"In the holy shrine?" the chief exclaimed, shocked. "The tall metal
church which the gods left here long ago?"

"Yeah," Fannia said sadly, knowing what was coming. "I guess that's
it."

"It is sacrilege for an outworlder to go near it," the chief said. "I
forbid it."

"We need the fuel." Fannia was getting tired of sitting cross-legged.
Space armor wasn't built for complicated postures. "The spire was put
here for such emergencies."

"Strangers, know that I am god of my people, as well as their leader. If
you dare approach the sacred temple, there will be war."

"I was afraid of that," Fannia said, getting to his feet.

"And since we are a race of warriors," the chief said, "at my command,
every fighting man of the planet will move against you. More will come
from the hills and from across the rivers."

Abruptly, the chief drew a knife. It must have been a signal, because
every native in the room did the same.

       *       *       *       *       *

Fannia dragged Donnaught away from the toys. "Look, lummox. These
friendly warriors can't do a damn thing to us. Those knives can't cut
space armor, and I doubt if they have anything better. Don't let them
pile up on you, though. Use the paralyzer first, the needler if they
really get thick."

"Right." Donnaught whisked out and primed a paralyzer in a single
coordinated movement. With weapons, Donnaught was fast and reliable,
which was virtue enough for Fannia to keep him as a partner.

"We'll cut around this building and grab the fuel. Two cans ought to be
enough. Then we'll beat it fast."

They walked out the building, followed by the Cascellans. Four carriers
lifted the chief, who was barking orders. The narrow street outside was
suddenly jammed with armed natives. No one tried to touch them yet, but
at least a thousand knives were flashing in the sun.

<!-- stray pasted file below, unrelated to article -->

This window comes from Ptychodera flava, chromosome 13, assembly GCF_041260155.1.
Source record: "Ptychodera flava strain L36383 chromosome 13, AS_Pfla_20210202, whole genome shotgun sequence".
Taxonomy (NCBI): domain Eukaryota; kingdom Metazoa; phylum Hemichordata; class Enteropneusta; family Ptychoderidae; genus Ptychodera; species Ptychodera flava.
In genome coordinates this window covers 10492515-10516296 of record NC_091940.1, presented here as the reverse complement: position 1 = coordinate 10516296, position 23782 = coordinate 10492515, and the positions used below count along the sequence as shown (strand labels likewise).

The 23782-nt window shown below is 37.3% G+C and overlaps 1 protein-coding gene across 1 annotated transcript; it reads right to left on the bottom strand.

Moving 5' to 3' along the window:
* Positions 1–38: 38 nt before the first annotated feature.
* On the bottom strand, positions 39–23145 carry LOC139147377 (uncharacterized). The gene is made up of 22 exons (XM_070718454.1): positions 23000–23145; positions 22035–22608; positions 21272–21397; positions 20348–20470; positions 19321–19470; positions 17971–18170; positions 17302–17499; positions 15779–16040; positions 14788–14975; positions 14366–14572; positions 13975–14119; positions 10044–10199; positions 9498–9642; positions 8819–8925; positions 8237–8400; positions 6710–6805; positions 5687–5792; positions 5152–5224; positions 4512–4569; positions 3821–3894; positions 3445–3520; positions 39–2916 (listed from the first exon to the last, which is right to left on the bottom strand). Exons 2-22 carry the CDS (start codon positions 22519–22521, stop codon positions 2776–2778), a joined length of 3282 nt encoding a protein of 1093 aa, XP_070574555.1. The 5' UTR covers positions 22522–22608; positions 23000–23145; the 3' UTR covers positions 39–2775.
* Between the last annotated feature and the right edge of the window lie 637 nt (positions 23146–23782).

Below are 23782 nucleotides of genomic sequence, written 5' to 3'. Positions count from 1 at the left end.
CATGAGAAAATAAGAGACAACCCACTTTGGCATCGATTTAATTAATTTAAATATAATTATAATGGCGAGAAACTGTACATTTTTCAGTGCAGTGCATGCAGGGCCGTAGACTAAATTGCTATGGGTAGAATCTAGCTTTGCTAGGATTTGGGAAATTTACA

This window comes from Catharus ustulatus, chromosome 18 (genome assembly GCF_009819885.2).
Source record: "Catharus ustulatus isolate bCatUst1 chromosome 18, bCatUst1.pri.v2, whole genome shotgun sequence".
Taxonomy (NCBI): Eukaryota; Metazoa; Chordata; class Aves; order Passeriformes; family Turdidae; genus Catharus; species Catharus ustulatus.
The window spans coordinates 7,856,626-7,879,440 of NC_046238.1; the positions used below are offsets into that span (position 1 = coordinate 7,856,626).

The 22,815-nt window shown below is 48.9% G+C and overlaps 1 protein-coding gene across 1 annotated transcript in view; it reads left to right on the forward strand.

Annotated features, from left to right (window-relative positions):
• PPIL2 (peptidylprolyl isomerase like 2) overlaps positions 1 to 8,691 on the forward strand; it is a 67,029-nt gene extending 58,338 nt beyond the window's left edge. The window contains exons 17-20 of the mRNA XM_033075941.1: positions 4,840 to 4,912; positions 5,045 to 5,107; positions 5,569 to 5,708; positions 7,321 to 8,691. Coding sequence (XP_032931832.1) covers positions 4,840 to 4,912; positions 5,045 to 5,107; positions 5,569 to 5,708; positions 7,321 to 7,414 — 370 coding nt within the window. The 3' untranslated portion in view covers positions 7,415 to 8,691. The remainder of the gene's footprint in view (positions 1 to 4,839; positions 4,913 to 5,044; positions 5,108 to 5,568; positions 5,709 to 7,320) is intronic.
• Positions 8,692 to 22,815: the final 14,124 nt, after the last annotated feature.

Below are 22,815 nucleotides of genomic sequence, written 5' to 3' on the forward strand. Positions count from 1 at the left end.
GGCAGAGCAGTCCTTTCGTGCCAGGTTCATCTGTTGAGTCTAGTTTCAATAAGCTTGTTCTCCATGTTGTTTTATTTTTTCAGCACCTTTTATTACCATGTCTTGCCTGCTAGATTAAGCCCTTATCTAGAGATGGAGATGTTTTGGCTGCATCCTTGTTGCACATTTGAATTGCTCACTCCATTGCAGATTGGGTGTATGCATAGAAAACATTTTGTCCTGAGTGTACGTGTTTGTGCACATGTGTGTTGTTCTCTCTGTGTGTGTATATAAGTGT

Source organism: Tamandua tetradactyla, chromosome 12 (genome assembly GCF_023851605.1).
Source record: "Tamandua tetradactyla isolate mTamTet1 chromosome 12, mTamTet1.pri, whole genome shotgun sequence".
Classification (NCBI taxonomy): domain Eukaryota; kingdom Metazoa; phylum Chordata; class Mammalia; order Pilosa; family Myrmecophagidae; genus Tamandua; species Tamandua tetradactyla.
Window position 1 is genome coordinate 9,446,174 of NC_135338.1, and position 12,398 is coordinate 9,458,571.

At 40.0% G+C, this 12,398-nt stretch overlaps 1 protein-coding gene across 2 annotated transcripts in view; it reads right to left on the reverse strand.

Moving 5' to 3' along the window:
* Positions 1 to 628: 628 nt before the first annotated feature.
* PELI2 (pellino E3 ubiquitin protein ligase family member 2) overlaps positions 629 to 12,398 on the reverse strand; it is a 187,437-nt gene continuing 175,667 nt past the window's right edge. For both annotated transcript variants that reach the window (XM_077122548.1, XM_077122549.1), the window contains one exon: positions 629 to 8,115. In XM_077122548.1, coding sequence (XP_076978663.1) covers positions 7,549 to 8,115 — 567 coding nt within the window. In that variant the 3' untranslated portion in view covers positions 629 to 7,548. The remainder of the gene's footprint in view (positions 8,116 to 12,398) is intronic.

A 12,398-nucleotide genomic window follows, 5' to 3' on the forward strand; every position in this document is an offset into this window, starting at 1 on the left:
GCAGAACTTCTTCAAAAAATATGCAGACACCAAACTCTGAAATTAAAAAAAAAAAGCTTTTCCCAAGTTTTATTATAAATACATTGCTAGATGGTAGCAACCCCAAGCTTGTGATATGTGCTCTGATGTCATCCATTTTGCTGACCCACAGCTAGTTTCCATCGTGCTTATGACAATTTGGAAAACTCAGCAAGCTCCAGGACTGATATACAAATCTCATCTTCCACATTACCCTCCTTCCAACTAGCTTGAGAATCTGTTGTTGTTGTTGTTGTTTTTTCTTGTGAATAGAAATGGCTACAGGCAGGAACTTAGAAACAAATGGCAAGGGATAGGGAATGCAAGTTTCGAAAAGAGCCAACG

In front of the cache was a solid phalanx of Cascellans. They stood
behind a network of ropes that probably marked the boundary between
sacred and profane ground.

"Get set for it," Fannia said, and stepped over the ropes.

Immediately the foremost temple guard raised his knife. Fannia brought
up the paralyzer, not firing it yet, still moving forward.

The foremost native shouted something, and the knife swept across in a
glittering arc. The Cascellan gurgled something else, staggered and
fell. Bright blood oozed from his throat.

"I _told_ you not to use the needler yet!" Fannia said.

"I didn't," Donnaught protested. Glancing back, Fannia saw that
Donnaught's needler was still holstered.

"Then I don't get it," said Fannia bewilderedly.

Three more natives bounded forward, their knives held high. They tumbled
to the ground also. Fannia stopped and watched as a platoon of natives
advanced on them.

Once they were within stabbing range of the Earthmen, the natives were
slitting their own throats!

Fannia was frozen for a moment, unable to believe his eyes. Donnaught
halted behind him.

Natives were rushing forward by the hundreds now, their knives poised,
screaming at the Earthmen. As they came within range, each native
stabbed himself, tumbling on a quickly growing pile of bodies. In
minutes the Earthmen were surrounded by a heap of bleeding Cascellan
flesh, which was steadily growing higher.

"All right!" Fannia shouted. "Stop it." He yanked Donnaught back with
him, to profane ground. "Truce!" he yelled in Cascellan.

The crowd parted and the chief was carried through. With two knives
clenched in his fists, he was panting from excitement.

"We have won the first battle!" he said proudly. "The might of our
warriors frightens even such aliens as yourselves. You shall not profane
our temple while a man is alive on Cascella!"

The natives shouted their approval and triumph.

The two aliens dazedly stumbled back to their ship.

       *       *       *       *       *

"So that's what Galactic meant by 'a unique social structure,'" Fannia
said morosely. He stripped off his armor and lay down on his bunk.
"Their way of making war is to suicide their enemies into capitulation."